With Marilyn Manson
Friday, September 11 at 8 p.m.
Shaw Conference Centre (9797 Jasper Ave. N.W)
$55.50 at ticketmaster.ca
“One of my close friends, she had attempted suicide,” Failure reveals. “She had wrote a note to me, so the police pulled me in, and then they proceeded to ban me from music — taking away my CDs, poetry, posters, band shirts, anything that had to do with it.”
Failure says that her only relief from her music-less world was the radio, which she listened to constantly, meeting her future musical idols — Sonic Youth, Dinosaur Jr., and Nirvana — one by one. She eventually left home at 16 years old to, in her own words, “protect her family from herself.”
“I couldn’t live with that for too long. It was a ticking time bomb,” she says.
True to punk-rock form, Failure punctuates many of her sentences with the occasional “y’know?” or string of curse words. But for a young musician who has already endured several deeply painful family hardships, bouts of homelessness, and stints in rehab, her disposition is eerily upbeat when I catch up with her from Toronto via a crackly cellphone.
“I knew inside that [leaving home] needed to happen for many reasons. I have a younger brother and an older sister and it was really hard and I probably put them through a lot of pain,” Failure says, before adding, “[but] me and my family are as close as ever now.”
The swift and severe reaction from the police and Failure’s family after her friend’s suicide attempt was exacerbated by the fact that the Columbine massacre had just occurred in Littleton, Colorado, and anxious parents everywhere were all looking for a scapegoat. In addition to the massacres creating a moral panic about violent content in video games, music — most prominently Marilyn Manson’s music — was also implicated in the tragedy.
“Parents, and police, and people were blaming youth behavior on music, and not on bad parenting and neglect,” says Failure, echoing many of the same sentiments Manson himself expressed after the shooting.
A decade later, the irony that Die Mannequin is opening for the shock-rocker who was indirectly responsible for her music ban is not lost on Failure, who says that Manson “warms her heart.”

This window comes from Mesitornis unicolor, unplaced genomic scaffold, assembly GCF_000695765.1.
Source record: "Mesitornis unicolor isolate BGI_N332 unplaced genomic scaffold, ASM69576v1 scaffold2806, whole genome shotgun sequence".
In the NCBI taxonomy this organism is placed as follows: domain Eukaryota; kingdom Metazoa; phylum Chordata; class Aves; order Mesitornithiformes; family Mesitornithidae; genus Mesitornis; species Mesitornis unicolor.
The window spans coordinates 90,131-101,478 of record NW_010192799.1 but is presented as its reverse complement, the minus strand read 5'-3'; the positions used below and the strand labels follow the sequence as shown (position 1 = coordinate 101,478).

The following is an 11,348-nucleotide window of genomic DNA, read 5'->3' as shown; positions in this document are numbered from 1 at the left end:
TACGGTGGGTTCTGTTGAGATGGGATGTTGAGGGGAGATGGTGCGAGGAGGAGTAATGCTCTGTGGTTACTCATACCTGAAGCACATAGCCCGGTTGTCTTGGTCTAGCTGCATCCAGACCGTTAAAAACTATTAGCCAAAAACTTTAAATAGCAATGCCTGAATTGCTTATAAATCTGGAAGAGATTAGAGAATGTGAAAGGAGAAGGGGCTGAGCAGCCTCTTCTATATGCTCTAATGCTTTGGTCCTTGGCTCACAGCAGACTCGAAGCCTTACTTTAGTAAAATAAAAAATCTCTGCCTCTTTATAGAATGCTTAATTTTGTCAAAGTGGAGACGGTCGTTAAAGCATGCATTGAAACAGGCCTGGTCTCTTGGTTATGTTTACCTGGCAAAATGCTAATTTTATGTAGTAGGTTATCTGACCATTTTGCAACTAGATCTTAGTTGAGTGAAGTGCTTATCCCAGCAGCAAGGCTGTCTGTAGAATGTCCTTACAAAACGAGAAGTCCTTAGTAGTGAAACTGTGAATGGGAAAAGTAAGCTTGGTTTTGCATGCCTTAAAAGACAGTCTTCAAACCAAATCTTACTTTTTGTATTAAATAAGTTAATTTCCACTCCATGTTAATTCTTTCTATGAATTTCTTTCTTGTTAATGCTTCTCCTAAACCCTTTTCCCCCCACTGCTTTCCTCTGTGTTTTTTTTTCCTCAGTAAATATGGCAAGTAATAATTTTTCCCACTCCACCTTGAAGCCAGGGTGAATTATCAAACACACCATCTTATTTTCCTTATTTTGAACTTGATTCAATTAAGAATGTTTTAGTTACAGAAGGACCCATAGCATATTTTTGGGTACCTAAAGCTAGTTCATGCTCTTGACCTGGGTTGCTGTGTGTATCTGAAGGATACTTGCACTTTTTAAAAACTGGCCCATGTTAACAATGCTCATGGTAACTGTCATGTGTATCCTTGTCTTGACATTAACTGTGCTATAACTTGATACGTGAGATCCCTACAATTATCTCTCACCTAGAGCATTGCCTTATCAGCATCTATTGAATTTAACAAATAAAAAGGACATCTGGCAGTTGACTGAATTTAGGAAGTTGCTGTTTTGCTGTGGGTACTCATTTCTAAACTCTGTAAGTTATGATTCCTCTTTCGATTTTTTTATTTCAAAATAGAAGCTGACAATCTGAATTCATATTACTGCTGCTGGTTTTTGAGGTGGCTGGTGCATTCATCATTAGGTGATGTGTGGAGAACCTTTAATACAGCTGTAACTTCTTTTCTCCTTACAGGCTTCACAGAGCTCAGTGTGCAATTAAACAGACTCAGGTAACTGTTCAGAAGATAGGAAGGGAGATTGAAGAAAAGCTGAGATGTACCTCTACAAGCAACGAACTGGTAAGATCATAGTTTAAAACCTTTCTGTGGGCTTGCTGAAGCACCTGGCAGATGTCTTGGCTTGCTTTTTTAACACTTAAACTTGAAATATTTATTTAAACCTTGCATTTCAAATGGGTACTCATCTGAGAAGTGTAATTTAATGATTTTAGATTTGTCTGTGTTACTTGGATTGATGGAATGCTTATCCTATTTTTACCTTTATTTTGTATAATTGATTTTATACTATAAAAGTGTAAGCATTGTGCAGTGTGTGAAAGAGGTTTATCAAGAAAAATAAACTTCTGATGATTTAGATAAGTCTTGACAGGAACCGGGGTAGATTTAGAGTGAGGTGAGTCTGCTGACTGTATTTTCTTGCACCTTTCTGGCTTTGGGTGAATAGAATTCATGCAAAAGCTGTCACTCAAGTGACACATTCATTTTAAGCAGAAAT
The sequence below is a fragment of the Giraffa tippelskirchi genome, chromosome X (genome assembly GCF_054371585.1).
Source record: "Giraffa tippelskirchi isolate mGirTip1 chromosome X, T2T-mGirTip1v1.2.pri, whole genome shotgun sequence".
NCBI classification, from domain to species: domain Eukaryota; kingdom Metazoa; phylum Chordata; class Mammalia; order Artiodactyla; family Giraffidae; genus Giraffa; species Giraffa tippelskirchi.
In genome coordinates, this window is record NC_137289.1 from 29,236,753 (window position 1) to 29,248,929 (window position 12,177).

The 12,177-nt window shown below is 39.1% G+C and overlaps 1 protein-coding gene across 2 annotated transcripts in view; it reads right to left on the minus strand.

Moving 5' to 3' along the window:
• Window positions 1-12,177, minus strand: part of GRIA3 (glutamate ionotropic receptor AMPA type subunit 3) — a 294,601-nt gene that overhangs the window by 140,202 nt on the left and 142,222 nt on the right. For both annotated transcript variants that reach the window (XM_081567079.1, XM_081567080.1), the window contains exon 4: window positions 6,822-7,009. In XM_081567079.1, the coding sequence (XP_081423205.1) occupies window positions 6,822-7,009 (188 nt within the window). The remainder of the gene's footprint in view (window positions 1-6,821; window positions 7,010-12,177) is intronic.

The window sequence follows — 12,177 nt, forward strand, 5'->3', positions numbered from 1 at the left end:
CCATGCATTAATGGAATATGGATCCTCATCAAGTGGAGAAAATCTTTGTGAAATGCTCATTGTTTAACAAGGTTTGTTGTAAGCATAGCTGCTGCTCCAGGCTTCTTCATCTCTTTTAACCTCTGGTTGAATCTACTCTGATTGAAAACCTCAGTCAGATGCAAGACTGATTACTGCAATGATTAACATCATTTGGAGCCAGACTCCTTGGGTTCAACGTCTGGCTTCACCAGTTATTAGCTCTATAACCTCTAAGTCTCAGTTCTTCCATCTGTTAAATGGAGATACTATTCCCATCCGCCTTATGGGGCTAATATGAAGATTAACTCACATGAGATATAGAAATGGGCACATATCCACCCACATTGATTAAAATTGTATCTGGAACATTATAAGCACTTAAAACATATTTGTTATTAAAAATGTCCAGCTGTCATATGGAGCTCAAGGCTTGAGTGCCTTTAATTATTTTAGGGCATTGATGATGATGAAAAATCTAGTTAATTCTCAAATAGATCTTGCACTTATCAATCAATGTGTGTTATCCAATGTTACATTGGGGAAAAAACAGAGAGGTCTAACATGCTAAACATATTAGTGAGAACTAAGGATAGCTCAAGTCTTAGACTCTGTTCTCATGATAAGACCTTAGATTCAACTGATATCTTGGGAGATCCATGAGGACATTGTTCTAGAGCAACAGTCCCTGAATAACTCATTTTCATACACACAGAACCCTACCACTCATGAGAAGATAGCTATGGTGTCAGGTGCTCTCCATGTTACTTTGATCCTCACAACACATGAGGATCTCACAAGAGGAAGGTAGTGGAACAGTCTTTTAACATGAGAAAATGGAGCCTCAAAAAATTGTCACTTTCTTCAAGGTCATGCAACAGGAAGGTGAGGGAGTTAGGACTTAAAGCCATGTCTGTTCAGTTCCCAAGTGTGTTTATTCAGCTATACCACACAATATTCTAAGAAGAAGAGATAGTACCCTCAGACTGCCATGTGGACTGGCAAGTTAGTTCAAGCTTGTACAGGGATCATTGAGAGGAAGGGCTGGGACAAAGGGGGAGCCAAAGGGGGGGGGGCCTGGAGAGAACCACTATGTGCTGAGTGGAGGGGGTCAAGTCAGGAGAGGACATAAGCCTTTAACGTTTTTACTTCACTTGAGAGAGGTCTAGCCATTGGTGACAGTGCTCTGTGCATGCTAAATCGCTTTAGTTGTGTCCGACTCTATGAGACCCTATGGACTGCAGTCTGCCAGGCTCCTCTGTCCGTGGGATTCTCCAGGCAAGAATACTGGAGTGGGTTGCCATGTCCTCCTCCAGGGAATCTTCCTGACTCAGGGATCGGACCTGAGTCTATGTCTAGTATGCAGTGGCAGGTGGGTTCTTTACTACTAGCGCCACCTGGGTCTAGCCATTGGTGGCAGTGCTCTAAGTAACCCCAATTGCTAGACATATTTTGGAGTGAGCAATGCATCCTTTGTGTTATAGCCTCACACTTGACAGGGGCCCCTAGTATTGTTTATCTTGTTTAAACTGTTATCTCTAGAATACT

“We just added another guitarist and a new drummer [to the band], so we’re banging out songs all day and we’re excited about the tour for sure. The Anti-Christ tour will be amazing and I can’t believe that Marilyn was behind picking the bands. It’s really cool to know that he could tour with whoever the fuck he wants and that he wants to tour with Die Mannequin.”
The tour comes at a great time for the band, who are preparing to release their new album on September 8, entitled Fino + Bleed, along with a Gemini Award-nominated documentary of the band made by Canadian film legend Bruce McDonald. But as Failure explains, producing the album was a bit of a nightmare after her laptop, full of ideas for the new record, went missing after a show right before she was due to begin working on the new album.
“All of the songs I sang, I would write lyrics in the morning and sing them at night, because you can only sing for like six or seven hours straight when you’re screaming and belting out things. [...] It’s a concept record, like “Fino plus Bleed,” real life mixed with some exaggerations and things I was thinking at the time, [...]like just wanting and wishing and hoping that all of the tortured lobotomy patients and electric shock treatment patients could all turn on their doctors and try to hold them hostage and so we tried to do that [with the music], but from the holding them hostage point, it’s kind of like realizing a fantasy,” Failure elaborates.
“I really do watch too much History Channel [...] I’m one of those people who gets off on that shit,” she laughs.
Her voice is weathered for a woman of only 22 years, partially from the cigarettes she always seems to have her lips around, and perhaps partly due to the years of hard knocks she’s already survived. But Failure’s candour coupled with her bluntness suggests that despite everything, she’s not only getting by, but thriving.
“I am an eternal optimist, which is so funny,” says Failure, commenting on some of the dark themes on Fino + Bleed. “I am forever an optimist to a fault.”